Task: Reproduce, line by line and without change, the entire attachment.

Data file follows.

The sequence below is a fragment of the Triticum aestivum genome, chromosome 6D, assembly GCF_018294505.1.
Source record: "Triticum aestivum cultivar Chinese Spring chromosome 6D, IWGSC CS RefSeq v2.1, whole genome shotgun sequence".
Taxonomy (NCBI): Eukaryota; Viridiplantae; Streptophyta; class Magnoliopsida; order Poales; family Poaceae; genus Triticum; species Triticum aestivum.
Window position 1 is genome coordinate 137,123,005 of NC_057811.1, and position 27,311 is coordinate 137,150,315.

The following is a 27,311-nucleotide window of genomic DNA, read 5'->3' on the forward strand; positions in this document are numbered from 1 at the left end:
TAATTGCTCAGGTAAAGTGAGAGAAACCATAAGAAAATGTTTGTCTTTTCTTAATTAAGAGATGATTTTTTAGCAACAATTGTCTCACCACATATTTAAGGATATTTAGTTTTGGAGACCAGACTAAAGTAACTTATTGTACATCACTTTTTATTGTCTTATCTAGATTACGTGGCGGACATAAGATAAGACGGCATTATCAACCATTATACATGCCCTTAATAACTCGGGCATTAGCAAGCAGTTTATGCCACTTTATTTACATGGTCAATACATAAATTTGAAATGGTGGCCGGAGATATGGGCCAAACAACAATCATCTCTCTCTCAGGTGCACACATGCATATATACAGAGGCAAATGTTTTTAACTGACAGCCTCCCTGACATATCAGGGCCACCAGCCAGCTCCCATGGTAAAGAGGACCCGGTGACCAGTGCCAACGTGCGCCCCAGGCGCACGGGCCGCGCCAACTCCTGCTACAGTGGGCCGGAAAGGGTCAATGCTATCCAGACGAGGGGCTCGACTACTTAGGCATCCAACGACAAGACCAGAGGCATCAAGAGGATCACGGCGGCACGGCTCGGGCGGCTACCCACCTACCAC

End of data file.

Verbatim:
The sequence below is a fragment of the Triticum aestivum genome, chromosome 6D, assembly GCF_018294505.1.
Source record: "Triticum aestivum cultivar Chinese Spring chromosome 6D, IWGSC CS RefSeq v2.1, whole genome shotgun sequence".
Taxonomy (NCBI): Eukaryota; Viridiplantae; Streptophyta; class Magnoliopsida; order Poales; family Poaceae; genus Triticum; species Triticum aestivum.
Window position 1 is genome coordinate 137,123,005 of NC_057811.1, and position 27,311 is coordinate 137,150,315.

The following is a 27,311-nucleotide window of genomic DNA, read 5'->3' on the forward strand; positions in this document are numbered from 1 at the left end:
TAATTGCTCAGGTAAAGTGAGAGAAACCATAAGAAAATGTTTGTCTTTTCTTAATTAAGAGATGATTTTTTAGCAACAATTGTCTCACCACATATTTAAGGATATTTAGTTTTGGAGACCAGACTAAAGTAACTTATTGTACATCACTTTTTATTGTCTTATCTAGATTACGTGGCGGACATAAGATAAGACGGCATTATCAACCATTATACATGCCCTTAATAACTCGGGCATTAGCAAGCAGTTTATGCCACTTTATTTACATGGTCAATACATAAATTTGAAATGGTGGCCGGAGATATGGGCCAAACAACAATCATCTCTCTCTCAGGTGCACACATGCATATATACAGAGGCAAATGTTTTTAACTGACAGCCTCCCTGACATATCAGGGCCACCAGCCAGCTCCCATGGTAAAGAGGACCCGGTGACCAGTGCCAACGTGCGCCCCAGGCGCACGGGCCGCGCCAACTCCTGCTACAGTGGGCCGGAAAGGGTCAATGCTATCCAGACGAGGGGCTCGACTACTTAGGCATCCAACGACAAGACCAGAGGCATCAAGAGGATCACGGCGGCACGGCTCGGGCGGCTACCCACCTACCAC